In order to obtain the error structure, the data of all spatial grid boxes are aggregated into an uncertainty distribution. This does not necessarily destroy the spatial error correlations in the numerical weather prediction data, since the SRS are the result of an integrated trajectory through the atmosphere associated to a specific observation.
The following procedure is applied in order to find the error structure.

For each SRS file (associated with a certain observation) and for each spatio-temporal grid box, the ensemble median SRS is calculated; each of the 51 SRS values is scaled by its ensemble median.

A Lagrangian particle model can only track a finite number of particles due to computational constraints, and this causes stochastic uncertainty when there are very few particles passing through a geotemporal grid box. However, the SRS variations between ensemble members should represent meteorological uncertainty and should not be impacted by stochastic uncertainty. Therefore, a threshold

Since the SRS files are output every 3 h, the maximum value for the SRS is 10 800 s.

ofThe natural logarithm is applied to all SRSs since these span many orders of magnitude. If any ensemble member has an SRS equal to 0 for a specific grid box, all its 51 SRSs are omitted from the analysis.

The remaining data points are used to make an uncertainty distribution (as in Fig.

Probability density function showing how the atmospheric transport model ensemble members are distributed around the ensemble median (solid black line). Also shown are two fits, one using Eq. (

In this subsection, the SRS ensemble is used to determine the parameters

The following cases are considered to obtain the uncertainty parameters.

Case 1: the parameters are fixed by a priori chosen values; for the fit using Eq. (

Case 2: the parameters are fitted once for all release time intervals and all observations (data are aggregated for all release times and all observations).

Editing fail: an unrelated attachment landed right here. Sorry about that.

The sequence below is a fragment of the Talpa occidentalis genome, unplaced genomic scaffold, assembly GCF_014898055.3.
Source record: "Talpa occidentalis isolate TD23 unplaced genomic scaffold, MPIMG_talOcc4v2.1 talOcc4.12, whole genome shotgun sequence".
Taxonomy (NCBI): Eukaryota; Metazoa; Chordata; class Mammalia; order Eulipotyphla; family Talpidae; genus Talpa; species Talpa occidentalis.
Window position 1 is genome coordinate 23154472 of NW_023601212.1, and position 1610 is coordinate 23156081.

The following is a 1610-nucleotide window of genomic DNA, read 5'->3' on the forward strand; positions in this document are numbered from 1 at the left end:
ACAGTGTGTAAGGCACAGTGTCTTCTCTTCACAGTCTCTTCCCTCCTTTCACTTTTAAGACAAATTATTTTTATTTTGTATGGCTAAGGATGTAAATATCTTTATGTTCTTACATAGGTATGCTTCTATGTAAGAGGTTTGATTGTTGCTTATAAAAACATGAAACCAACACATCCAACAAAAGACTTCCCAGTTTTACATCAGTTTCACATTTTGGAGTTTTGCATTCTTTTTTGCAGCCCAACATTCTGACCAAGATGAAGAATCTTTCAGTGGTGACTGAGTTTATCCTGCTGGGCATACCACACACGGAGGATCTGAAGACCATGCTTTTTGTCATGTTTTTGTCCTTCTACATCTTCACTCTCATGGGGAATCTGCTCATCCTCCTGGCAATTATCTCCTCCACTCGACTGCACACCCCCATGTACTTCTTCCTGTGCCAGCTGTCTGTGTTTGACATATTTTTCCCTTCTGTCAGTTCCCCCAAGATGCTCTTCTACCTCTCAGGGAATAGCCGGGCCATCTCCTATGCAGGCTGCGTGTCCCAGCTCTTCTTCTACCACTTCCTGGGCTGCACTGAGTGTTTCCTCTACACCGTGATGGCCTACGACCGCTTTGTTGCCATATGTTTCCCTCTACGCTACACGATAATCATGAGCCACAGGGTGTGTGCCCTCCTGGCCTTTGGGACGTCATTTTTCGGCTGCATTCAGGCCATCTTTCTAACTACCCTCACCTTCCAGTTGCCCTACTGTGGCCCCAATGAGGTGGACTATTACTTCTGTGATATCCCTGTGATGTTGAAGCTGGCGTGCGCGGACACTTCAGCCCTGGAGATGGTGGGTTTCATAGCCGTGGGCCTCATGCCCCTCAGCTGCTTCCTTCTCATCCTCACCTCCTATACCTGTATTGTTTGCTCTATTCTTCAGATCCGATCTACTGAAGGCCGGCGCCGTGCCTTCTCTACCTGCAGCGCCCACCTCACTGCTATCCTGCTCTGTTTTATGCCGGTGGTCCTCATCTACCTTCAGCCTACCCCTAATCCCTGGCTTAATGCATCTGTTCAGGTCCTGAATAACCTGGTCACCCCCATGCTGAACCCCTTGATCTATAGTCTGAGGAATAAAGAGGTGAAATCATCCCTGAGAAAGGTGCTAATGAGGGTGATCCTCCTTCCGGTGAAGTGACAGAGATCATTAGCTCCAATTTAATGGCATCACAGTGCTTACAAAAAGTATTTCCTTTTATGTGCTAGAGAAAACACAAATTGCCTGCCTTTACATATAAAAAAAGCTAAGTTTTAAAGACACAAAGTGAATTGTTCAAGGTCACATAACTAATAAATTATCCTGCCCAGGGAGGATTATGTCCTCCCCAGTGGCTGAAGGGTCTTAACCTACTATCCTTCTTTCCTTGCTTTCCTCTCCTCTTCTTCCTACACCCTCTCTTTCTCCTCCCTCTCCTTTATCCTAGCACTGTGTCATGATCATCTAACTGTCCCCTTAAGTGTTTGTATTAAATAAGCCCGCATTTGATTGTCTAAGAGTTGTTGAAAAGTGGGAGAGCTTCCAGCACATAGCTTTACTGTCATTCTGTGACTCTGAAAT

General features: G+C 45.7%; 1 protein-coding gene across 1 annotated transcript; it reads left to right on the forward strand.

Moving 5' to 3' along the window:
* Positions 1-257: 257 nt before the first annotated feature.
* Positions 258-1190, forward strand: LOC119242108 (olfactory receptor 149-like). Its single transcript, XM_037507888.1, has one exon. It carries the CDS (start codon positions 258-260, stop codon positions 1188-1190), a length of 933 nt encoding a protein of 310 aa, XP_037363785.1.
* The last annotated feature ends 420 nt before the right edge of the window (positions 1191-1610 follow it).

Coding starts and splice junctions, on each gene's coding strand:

Case 3: the parameters are fitted for each observation (data are aggregated for all release time intervals).

Case 4: the parameters are fitted for each observation and each release time interval.

The uncertainty parameters are obtained using the procedures outlined in cases 1 to 4. Following this, for each case the overlap in density is calculated by comparing

Box plots of the overlap between the ensemble densities and the fitted densities using uncertainty parameters obtained in four ways (cases 1 to 4; see Sect.

In this subsection, it is assessed how the fitted uncertainty parameters vary among different observations and different release time intervals.
The motivation for this is as follows: first (somewhat trivially), we can expect the model uncertainty to increase as a function of simulation time. Second, uncertainties are expected to be observation-dependent, since observations are made on different times and at different distances from the source; uncertainties on the trajectories between the receptor and the source will also be affected by the atmospheric conditions along the trajectory, which are expected to be observation-specific.
The interplay of the three uncertainty parameters

The fitted standard deviation for each observation (averaged over all release time intervals) is shown in Fig.

The fitted standard deviation for each release time interval (averaged over all observations) is shown in Fig.

The standard deviation obtained after fitting a Gaussian distribution to the SRS ensemble.

In this subsection, the Bayesian source reconstruction is applied using fitted observation-specific parameters

For comparison, the average probability of the six panels in Fig.

Source location probability map obtained from the Bayesian source reconstruction.

In this section, it is assessed whether additional information can be acquired by considering each ensemble member as an independent scenario, thus performing the Bayesian source reconstruction for each ensemble member separately.
No fitting of uncertainty parameters is applied here, and thus these need to be set a priori. The experiment is performed twice, once using